From the desk of Tony Kynaston:
In yesterdays QAV podcast [episode 310] I mentioned that there is a difference between finding a good company and finding a good investment.
This followed on from a conversation we had with Jackson and Ricky from the Sydney Superinvestors club (coming up in episode 311) where I asked them for their top stock tips.
Firstly, good on these two guys for taking an active interest in value investing at a young age and for being organised enough to put their club together. It is a credit to them.
The two stocks that were nominated were Seek and Cochlear. Both excellent companies with bright futures.
However, are they good value investments? I suspect that investing in either company will make money over time, the question is will we get “super investor” style returns from buying shares in these companies?
I don’t think so, and here is why.
One of our interviewees made the comment that ”value and growth” are joined at the hip. The problem is that neither value or growth are present in Seek or Cochlear. They need a hip replacement.
Value and growth have been in the past for these two stocks, very strong growth, but currently (and I don’t mean because of Covid19), the growth rates are down on both of these companies.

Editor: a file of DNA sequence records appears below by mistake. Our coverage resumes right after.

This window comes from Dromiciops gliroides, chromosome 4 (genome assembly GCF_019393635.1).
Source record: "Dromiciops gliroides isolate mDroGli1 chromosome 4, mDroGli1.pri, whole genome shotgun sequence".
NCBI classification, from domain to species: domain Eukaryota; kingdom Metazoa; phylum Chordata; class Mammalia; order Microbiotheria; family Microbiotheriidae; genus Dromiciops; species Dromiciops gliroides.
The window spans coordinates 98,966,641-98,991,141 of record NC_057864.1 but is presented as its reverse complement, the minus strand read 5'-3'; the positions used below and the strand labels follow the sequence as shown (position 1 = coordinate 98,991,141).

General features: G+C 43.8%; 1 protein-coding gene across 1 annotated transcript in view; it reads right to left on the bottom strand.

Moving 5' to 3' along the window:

Here are the numbers:
COH Dec19 eps growth 0.76%
SEK Dec19 eps growth -28.72%
Compare this to Fortescue Metals Group (see article) where growth was 490%.
The price-to-operating cashflows for these stocks based on their Dec 19 numbers and using current prices are:
COH 47.5 times
SEK 15.13 times
FMG 3.67 times
Now I know that Fortescue is a cyclical stock and that it won’t continue to grow forever. No tree grows to the sky. I will use my 3 point trend lines to exit this stock when necessary. I think in the case of some of the long term growth darlings in the market, however, this point has been lost.
Both COH and SEK have had periods of high growth about 10 years ago where there eps growth was well into the double digits consistently. The question is, though, have they matured and do they deserve continued high multiples? If value and growth are joined at the hip, then the answer is, No.